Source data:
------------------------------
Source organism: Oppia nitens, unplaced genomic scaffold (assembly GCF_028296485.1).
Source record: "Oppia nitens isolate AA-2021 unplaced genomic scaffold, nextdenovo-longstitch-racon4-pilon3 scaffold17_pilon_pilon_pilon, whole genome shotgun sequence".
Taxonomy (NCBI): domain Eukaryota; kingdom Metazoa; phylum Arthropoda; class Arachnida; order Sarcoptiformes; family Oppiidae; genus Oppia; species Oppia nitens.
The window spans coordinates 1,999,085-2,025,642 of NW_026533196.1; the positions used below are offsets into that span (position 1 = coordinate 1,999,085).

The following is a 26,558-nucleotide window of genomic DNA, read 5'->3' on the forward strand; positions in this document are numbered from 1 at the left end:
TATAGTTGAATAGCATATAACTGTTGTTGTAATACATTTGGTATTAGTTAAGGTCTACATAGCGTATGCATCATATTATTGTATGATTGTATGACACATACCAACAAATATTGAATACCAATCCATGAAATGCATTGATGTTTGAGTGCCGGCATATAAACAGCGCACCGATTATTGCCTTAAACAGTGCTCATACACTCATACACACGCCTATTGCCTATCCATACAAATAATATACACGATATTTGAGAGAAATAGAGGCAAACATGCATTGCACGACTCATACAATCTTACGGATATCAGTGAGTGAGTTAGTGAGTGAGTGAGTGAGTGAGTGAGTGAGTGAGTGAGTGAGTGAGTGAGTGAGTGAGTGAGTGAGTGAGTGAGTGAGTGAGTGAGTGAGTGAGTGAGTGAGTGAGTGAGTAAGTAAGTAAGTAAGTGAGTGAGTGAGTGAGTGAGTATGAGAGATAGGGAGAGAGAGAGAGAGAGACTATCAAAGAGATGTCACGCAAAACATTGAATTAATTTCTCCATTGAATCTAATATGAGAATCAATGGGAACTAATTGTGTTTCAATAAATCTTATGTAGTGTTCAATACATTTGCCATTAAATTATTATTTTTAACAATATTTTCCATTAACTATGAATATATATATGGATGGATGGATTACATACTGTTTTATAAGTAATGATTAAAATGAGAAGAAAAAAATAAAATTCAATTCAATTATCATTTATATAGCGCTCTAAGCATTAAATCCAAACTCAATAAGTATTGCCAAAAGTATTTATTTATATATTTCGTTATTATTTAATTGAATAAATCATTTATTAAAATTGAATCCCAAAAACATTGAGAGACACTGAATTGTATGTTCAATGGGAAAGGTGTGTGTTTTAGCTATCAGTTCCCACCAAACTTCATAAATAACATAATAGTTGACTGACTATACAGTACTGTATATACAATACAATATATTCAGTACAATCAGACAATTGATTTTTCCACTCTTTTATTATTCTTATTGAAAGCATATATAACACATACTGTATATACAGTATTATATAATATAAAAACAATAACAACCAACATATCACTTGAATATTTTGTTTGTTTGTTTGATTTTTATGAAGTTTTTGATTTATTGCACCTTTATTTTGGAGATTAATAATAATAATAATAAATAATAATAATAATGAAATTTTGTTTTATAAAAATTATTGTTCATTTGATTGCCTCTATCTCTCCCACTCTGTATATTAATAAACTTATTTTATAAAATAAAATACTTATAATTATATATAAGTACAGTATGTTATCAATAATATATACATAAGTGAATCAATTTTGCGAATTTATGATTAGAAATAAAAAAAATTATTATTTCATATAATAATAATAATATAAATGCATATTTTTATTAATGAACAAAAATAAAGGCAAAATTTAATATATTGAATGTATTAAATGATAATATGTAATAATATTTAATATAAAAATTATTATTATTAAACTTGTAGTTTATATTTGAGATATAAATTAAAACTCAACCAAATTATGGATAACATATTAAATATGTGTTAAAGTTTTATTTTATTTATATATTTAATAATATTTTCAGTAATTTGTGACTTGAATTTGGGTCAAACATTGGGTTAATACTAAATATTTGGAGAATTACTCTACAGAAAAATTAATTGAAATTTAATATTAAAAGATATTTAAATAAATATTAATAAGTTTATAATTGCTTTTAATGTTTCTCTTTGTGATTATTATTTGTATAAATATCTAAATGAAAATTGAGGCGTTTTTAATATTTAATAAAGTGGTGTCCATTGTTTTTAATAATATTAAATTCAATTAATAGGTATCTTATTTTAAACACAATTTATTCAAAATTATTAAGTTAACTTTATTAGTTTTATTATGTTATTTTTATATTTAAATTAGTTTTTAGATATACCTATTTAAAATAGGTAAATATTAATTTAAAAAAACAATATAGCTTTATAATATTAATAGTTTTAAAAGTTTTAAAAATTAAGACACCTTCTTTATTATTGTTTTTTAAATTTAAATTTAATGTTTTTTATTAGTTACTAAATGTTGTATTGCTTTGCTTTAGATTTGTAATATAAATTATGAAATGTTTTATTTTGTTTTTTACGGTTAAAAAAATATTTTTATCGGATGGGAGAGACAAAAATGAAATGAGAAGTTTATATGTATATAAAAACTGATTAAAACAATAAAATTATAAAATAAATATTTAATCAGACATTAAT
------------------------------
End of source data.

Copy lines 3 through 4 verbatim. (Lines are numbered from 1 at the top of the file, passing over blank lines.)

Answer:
Taxonomy (NCBI): domain Eukaryota; kingdom Metazoa; phylum Arthropoda; class Arachnida; order Sarcoptiformes; family Oppiidae; genus Oppia; species Oppia nitens.
The window spans coordinates 1,999,085-2,025,642 of NW_026533196.1; the positions used below are offsets into that span (position 1 = coordinate 1,999,085).